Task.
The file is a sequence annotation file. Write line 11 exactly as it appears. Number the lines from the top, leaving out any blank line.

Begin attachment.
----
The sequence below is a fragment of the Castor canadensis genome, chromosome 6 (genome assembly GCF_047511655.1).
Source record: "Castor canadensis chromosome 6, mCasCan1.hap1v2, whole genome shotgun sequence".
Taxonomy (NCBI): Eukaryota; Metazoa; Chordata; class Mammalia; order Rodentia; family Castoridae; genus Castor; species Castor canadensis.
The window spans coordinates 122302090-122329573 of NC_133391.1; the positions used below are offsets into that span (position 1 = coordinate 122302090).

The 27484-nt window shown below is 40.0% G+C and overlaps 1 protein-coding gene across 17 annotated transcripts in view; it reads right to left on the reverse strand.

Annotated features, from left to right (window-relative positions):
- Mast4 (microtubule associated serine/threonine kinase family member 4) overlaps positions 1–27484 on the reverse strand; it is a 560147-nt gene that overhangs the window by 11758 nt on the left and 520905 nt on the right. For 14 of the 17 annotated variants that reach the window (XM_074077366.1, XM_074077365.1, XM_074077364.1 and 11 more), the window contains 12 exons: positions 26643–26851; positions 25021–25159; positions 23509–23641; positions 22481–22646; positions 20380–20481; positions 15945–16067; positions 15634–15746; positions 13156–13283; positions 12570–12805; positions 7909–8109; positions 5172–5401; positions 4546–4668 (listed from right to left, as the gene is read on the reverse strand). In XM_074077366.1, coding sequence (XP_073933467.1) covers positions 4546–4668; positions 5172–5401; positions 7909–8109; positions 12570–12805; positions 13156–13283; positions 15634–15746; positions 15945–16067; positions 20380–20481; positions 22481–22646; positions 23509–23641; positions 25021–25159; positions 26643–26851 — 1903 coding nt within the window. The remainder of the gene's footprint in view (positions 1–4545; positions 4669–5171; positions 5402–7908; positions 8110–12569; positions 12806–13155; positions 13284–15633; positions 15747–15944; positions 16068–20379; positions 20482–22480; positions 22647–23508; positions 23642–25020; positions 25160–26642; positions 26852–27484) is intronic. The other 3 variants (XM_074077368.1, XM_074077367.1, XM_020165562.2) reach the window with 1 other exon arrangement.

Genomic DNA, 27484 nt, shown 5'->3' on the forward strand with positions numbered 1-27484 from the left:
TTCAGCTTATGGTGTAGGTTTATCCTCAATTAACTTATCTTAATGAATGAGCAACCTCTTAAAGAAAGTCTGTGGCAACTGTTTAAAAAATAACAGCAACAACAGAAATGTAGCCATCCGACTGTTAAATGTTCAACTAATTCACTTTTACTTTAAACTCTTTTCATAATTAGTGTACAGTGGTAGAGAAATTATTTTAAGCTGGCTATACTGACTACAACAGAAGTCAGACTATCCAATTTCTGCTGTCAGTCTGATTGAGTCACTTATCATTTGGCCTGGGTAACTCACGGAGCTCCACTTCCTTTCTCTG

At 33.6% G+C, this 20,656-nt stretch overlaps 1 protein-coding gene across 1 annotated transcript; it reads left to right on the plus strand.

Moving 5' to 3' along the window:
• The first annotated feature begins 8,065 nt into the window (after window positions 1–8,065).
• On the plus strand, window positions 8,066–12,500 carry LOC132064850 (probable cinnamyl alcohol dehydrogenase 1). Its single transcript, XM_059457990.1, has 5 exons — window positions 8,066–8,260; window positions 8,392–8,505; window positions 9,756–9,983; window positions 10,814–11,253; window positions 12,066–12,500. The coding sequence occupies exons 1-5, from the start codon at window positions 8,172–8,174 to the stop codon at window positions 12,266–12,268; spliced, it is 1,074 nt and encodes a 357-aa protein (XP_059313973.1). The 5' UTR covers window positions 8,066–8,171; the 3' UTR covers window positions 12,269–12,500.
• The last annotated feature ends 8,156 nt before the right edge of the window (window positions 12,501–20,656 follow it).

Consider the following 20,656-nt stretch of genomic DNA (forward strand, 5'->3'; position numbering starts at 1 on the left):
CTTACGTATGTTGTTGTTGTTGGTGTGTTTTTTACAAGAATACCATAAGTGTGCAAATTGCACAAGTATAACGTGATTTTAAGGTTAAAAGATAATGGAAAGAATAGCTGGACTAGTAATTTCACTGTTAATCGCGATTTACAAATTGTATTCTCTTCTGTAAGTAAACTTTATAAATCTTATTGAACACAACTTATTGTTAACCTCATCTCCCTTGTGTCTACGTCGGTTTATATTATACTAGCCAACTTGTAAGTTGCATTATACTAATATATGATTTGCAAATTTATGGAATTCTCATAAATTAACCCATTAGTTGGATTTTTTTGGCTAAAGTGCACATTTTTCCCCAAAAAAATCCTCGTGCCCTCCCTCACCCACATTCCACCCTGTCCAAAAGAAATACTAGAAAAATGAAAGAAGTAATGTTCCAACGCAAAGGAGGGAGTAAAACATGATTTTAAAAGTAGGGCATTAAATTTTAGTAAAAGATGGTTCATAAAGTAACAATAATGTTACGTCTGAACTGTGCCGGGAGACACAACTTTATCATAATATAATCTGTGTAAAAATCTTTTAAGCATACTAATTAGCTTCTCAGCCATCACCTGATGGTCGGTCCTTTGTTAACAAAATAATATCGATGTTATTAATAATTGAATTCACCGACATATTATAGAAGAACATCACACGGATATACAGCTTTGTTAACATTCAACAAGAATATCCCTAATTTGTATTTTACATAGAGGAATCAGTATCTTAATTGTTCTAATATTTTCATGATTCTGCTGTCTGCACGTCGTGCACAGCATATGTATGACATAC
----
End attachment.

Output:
Moving 5' to 3' along the window: